Parenting a Child Who Has Intense Emotions

in Emotions and Behavior

Parenting a child with intense emotions can be stressful, especially when parents are not equipped with enough relevant information about the issue.

Many children who suffer from anxiety disorders express intense emotions by throwing tantrums and crying hysterically at the slightest provocation. These behaviors can negatively impact the growth and development of a child; they can cause adverse effects if not handled properly and in time. This study shows that anxiety disorders can, however, be controlled and minimized considerably.

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Tips for Parenting a Child with Intense Emotions

Intense emotions affect both the child and the parents. It is important for parents to tackle the issue since they play an essential role in providing support and guidance for their child.

  1. Emotional care and support. Parents should be available for their child as much as possible so that the child knows he or she is not alone. Hug the child until he or she relaxes to help release stress. Showing love will help calm down an emotionally unstable child.
  2. Provide options and control. While getting the child dressed, for instance, let the child decide what to wear or give the child options, such as, “Choose between the sandals or the Converse sneakers,” so that the child picks what he or she is comfortable with. This will let the child know that his or her needs are being met.
  3. The art of forgiveness and apology. If the parents hurt the child’s feelings, they should apologize so that the child learns to do the same. When the child apologizes, forgive them so that the child learns how to forgive others.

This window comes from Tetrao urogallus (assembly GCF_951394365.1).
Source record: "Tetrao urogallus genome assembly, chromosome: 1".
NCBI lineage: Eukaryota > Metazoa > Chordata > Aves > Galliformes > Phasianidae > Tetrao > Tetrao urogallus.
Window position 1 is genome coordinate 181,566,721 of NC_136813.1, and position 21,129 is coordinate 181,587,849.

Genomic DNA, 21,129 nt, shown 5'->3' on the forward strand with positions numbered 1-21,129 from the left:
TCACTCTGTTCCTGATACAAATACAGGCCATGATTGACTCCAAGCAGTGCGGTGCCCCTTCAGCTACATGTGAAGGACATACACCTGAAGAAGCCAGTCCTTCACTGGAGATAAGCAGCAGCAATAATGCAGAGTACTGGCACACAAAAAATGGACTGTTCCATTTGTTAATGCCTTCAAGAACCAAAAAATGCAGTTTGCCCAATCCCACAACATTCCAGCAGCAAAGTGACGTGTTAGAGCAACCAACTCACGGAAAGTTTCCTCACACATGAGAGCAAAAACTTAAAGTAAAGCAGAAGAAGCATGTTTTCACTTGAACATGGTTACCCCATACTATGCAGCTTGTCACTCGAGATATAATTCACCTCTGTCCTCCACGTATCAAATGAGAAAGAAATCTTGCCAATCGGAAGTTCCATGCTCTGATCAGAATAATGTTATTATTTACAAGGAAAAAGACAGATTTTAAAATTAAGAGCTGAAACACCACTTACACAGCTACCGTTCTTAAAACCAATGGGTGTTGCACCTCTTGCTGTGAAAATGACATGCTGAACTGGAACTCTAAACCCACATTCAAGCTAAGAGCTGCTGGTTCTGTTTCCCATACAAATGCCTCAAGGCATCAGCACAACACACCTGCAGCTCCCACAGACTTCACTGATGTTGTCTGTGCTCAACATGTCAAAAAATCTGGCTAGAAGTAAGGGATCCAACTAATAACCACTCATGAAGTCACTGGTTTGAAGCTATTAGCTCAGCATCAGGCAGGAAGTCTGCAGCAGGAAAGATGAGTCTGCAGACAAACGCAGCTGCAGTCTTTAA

4. Lower your anxiety levels. Parents cannot possibly help a child manage anxiety if they are anxious themselves. Parents should steady their emotions so that they are able to understand their child’s needs and deal with the child effectively. Parents need to be able to control themselves and how they react.
  5. Step-by-step guide. During an episode, use strict but friendly disciplinary measures. Outline the child’s shortcomings and suggest solutions but be clear that failure to comply will result in discipline. The child will start to associate tantrums with disciplinary measures and eventually minimize them.
  6. Get more information. The best thing to do is to learn as much information as possible. Child experts and the internet offer practical and useful information about parenting kids with intense emotions.

According to an expert study, parents are able to control their child’s emotional instability and manage his or her anxiety disorder to a larger extent if it is discovered and dealt with at an early stage. Parenting a child with intense emotions is not much different from parenting other children. With the sea of information available, raising such a child is certainly a challenge that can be overcome.

References

Fabes, Richard A., Stacie A. Leonard, Kristina Kupanoff, and Carol Lynn Martin. “Parental Coping with Children’s Negative Emotions: Relations with Children’s Emotional and Social Responding.” Child Development 72, no. 3 (2001): 907–920. Retrieved from https://onlinelibrary.wiley.com/doi/abs/10.1111/1467-8624.00323

Hiller, Rachel M., Adela Apetroaia, Kiri Clarke, et al. “The Effect of Targeting Tolerance of Children’s Negative Emotions among Anxious Parents of Children with Anxiety Disorders: A Pilot Randomised Controlled Trial.” Journal of Anxiety Disorders 42 (2016): 52–59. doi:10.1016/j.janxdis.2016.05.009. Retrieved from https://www.sciencedirect.com/science/article/pii/S0887618516300809?

Hello! I am Roselia Shi, mom to a feisty one-and a-half-year-old girl named Tara. We live in Newport, Arkansas. I enjoy solving everyday health and parenting problems. I have a university degree in clinical pharmacy and pharmacology. I started exploring science-based parenting soon after Tara was born. Parenting Science is a small attempt to share some useful information and insights about responsive parenting.

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